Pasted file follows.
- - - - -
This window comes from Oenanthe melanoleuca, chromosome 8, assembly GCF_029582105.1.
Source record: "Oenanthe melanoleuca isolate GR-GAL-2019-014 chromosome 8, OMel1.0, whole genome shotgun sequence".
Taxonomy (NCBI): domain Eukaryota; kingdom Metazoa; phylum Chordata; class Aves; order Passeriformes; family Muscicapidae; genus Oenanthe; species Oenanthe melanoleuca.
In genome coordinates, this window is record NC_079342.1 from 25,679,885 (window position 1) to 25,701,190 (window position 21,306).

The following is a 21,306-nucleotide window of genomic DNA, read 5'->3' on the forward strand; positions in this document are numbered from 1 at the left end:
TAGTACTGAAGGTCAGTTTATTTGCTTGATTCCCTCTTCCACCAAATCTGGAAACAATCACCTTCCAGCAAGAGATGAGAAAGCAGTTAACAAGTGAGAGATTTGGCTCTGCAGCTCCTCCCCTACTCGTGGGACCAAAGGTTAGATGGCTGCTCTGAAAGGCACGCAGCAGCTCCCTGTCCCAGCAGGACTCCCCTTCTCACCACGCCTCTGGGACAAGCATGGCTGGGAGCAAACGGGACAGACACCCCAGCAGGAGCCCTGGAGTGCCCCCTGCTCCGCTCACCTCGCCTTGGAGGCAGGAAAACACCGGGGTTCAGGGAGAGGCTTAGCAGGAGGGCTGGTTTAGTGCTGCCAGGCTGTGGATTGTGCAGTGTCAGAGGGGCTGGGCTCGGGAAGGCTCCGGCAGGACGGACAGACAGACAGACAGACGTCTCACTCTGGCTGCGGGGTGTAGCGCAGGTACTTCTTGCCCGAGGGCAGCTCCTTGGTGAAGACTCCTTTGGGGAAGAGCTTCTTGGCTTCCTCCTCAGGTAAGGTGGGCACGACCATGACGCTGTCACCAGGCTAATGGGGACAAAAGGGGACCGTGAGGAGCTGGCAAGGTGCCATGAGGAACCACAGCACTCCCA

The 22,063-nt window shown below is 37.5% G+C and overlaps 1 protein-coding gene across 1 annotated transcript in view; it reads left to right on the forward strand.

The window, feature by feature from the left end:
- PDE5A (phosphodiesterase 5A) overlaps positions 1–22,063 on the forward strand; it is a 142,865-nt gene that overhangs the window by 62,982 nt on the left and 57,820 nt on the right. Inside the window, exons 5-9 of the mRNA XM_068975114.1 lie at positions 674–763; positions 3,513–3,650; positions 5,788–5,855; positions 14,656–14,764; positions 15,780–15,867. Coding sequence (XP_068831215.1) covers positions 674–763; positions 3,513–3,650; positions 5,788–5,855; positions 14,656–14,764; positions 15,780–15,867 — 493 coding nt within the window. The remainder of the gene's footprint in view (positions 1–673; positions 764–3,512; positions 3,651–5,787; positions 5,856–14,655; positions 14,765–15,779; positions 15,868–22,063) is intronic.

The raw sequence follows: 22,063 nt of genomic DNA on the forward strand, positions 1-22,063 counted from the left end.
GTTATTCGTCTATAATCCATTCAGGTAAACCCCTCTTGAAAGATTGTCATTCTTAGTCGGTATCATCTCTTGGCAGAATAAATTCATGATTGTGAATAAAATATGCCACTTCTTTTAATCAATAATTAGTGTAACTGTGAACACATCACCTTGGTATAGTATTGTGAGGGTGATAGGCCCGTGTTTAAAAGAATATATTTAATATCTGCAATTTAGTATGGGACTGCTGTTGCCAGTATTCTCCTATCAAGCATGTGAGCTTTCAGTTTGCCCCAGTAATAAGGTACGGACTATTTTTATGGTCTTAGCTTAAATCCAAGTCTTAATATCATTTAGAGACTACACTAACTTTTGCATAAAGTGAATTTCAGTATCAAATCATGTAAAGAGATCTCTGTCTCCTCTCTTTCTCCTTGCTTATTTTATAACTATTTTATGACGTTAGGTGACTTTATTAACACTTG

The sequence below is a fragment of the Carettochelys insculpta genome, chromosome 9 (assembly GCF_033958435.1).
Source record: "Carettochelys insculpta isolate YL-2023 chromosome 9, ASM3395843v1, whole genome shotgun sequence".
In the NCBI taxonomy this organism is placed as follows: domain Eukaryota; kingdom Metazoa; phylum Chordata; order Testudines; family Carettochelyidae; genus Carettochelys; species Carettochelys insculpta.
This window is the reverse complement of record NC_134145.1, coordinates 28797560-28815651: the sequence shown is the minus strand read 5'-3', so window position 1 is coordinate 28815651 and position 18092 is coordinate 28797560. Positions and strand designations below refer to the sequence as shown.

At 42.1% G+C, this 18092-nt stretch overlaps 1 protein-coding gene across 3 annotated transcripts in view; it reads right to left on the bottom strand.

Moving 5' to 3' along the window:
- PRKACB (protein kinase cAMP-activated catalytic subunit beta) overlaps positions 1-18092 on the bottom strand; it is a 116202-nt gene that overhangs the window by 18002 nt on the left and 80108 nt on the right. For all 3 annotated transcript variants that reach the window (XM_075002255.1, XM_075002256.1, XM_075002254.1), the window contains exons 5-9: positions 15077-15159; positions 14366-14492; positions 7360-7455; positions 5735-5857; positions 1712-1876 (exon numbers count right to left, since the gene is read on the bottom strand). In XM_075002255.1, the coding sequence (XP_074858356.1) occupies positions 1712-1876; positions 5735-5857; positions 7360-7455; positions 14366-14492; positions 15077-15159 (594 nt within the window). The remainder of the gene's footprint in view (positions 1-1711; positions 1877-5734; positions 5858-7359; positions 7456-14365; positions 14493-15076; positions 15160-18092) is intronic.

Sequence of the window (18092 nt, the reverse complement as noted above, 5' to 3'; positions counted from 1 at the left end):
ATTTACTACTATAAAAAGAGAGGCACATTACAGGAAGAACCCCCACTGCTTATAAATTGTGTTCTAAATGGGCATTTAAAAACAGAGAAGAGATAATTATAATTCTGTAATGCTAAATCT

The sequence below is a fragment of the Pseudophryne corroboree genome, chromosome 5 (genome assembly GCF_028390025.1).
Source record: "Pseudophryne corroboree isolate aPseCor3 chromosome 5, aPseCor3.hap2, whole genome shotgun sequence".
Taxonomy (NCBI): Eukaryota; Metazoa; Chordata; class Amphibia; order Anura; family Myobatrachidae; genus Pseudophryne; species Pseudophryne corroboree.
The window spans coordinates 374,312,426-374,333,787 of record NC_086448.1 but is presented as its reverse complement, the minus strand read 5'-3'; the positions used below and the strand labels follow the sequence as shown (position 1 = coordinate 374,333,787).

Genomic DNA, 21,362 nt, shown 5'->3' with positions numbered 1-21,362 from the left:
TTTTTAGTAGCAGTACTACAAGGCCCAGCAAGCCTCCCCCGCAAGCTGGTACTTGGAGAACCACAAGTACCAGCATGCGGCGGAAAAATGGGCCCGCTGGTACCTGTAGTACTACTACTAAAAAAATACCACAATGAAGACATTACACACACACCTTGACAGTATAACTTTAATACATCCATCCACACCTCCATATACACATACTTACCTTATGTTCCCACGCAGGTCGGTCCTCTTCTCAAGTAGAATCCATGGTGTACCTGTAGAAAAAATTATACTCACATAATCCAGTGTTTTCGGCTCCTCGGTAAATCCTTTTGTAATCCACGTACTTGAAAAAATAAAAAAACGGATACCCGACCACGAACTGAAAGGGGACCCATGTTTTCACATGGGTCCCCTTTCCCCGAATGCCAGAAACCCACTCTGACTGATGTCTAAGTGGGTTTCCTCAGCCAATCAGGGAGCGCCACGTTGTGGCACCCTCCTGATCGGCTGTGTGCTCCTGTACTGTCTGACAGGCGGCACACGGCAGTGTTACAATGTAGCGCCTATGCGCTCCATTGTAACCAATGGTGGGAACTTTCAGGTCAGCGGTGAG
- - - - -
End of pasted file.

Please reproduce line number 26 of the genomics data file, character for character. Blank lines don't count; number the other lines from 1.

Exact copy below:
TTTTTAGTAGCAGTACTACAAGGCCCAGCAAGCCTCCCCCGCAAGCTGGTACTTGGAGAACCACAAGTACCAGCATGCGGCGGAAAAATGGGCCCGCTGGTACCTGTAGTACTACTACTAAAAAAATACCACAATGAAGACATTACACACACACCTTGACAGTATAACTTTAATACATCCATCCACACCTCCATATACACATACTTACCTTATGTTCCCACGCAGGTCGGTCCTCTTCTCAAGTAGAATCCATGGTGTACCTGTAGAAAAAATTATACTCACATAATCCAGTGTTTTCGGCTCCTCGGTAAATCCTTTTGTAATCCACGTACTTGAAAAAATAAAAAAACGGATACCCGACCACGAACTGAAAGGGGACCCATGTTTTCACATGGGTCCCCTTTCCCCGAATGCCAGAAACCCACTCTGACTGATGTCTAAGTGGGTTTCCTCAGCCAATCAGGGAGCGCCACGTTGTGGCACCCTCCTGATCGGCTGTGTGCTCCTGTACTGTCTGACAGGCGGCACACGGCAGTGTTACAATGTAGCGCCTATGCGCTCCATTGTAACCAATGGTGGGAACTTTCAGGTCAGCGGTGAG